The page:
Finally, looking to its own backyard, Simpson collaborated with Northwestern State University through its campus at Fort Polk to offer dual-enrollment courses for math and English. Students provide their own transportation and take classes on a college schedule, usually in the mornings. It’s just another extension of Simpson’s success, which came without a hefty workforce development package passed by the Legislature. Lewis says the extra help from Jindal will be a blessing to many schools when it’s implemented, but notes they could have been proactive in the meantime.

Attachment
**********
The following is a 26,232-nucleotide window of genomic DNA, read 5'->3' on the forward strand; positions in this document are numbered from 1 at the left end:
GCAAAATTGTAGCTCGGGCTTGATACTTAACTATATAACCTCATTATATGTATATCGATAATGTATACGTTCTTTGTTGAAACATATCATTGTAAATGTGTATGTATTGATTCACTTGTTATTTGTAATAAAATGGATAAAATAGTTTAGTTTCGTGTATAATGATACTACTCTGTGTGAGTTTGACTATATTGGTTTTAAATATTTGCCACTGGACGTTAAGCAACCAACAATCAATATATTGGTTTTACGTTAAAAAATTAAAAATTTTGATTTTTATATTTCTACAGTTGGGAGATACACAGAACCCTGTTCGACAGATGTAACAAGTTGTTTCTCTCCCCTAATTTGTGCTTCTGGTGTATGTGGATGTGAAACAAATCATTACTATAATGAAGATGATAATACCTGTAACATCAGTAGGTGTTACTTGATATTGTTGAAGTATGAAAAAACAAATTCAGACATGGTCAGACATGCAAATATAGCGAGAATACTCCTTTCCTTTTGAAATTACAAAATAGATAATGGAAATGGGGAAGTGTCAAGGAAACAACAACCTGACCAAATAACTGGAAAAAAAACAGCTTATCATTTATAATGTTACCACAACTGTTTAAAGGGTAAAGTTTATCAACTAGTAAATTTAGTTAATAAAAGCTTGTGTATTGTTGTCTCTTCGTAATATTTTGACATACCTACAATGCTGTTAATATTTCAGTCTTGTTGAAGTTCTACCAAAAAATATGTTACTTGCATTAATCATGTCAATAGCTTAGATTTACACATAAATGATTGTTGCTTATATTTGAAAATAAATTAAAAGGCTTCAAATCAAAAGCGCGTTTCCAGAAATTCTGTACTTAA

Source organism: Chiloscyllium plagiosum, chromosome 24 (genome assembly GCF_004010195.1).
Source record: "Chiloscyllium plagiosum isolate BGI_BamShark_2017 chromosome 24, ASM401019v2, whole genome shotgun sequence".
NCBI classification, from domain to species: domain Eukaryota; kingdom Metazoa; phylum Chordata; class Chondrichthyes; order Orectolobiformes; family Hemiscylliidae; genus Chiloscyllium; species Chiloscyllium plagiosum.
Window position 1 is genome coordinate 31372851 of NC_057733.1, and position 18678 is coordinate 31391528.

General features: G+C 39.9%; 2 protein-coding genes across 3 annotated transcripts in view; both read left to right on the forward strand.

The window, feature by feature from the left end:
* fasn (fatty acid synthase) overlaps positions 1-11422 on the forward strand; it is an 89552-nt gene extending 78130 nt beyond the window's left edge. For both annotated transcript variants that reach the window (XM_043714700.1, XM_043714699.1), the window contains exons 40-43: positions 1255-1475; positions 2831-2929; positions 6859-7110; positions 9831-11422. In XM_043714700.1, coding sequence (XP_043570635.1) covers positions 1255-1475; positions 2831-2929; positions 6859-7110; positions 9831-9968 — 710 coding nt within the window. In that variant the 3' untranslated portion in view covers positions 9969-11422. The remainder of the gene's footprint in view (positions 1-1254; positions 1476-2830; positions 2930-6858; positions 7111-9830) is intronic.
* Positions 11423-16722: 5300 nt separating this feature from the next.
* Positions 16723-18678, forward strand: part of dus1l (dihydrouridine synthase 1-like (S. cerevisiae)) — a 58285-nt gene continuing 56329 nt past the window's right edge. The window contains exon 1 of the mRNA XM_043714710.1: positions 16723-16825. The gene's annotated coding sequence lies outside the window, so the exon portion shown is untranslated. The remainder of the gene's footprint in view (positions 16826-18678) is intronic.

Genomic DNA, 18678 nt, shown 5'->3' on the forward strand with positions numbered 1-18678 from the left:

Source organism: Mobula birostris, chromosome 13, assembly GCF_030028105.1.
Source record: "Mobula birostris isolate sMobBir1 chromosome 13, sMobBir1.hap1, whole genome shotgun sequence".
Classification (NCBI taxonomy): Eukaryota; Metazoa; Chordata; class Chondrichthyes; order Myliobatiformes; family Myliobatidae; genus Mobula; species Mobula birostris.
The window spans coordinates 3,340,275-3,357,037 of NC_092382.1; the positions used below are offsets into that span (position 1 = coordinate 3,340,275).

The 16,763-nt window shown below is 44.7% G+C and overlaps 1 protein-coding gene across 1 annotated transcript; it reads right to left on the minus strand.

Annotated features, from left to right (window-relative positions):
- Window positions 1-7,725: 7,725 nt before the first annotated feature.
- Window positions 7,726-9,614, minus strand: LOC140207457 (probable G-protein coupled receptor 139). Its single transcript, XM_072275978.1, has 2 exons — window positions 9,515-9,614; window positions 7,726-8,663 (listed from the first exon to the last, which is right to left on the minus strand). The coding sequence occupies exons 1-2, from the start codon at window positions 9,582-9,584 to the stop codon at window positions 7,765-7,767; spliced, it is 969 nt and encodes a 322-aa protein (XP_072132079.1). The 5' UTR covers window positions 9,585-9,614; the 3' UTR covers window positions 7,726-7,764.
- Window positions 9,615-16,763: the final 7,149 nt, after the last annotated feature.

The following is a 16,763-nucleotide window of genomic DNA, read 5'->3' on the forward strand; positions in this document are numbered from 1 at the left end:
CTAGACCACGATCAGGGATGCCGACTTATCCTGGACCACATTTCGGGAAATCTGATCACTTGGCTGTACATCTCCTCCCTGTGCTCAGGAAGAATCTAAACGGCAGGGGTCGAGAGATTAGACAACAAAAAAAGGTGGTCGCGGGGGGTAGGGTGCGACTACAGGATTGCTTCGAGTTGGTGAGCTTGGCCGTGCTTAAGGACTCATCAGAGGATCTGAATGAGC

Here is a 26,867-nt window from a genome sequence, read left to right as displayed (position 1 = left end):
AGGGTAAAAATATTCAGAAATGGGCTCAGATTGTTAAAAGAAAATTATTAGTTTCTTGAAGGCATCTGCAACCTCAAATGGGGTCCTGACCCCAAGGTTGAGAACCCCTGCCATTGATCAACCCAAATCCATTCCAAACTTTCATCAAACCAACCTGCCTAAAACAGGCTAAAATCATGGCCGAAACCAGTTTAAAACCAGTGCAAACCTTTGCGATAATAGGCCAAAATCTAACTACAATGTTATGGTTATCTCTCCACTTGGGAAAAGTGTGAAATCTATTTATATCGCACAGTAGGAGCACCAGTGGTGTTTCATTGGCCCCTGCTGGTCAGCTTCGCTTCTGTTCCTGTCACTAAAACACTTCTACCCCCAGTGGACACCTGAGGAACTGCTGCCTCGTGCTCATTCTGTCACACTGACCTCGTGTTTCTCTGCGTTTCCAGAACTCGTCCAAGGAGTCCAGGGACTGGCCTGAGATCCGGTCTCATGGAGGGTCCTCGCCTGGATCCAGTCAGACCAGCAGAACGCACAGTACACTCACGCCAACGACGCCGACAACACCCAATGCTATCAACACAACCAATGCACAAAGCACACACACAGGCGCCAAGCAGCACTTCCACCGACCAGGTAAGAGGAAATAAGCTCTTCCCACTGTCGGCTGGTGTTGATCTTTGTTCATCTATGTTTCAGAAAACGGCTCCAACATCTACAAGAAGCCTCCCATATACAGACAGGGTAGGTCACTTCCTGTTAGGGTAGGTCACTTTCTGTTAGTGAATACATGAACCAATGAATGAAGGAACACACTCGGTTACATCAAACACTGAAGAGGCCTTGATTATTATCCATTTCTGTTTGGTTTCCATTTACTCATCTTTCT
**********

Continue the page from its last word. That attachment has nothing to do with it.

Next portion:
Just take a look at what is already out there, Lewis adds, and don’t feel restricted by what the state and local school board want. “Sometimes it’s good to get out of your comfort zone,” he says. “That’s when great things happen.”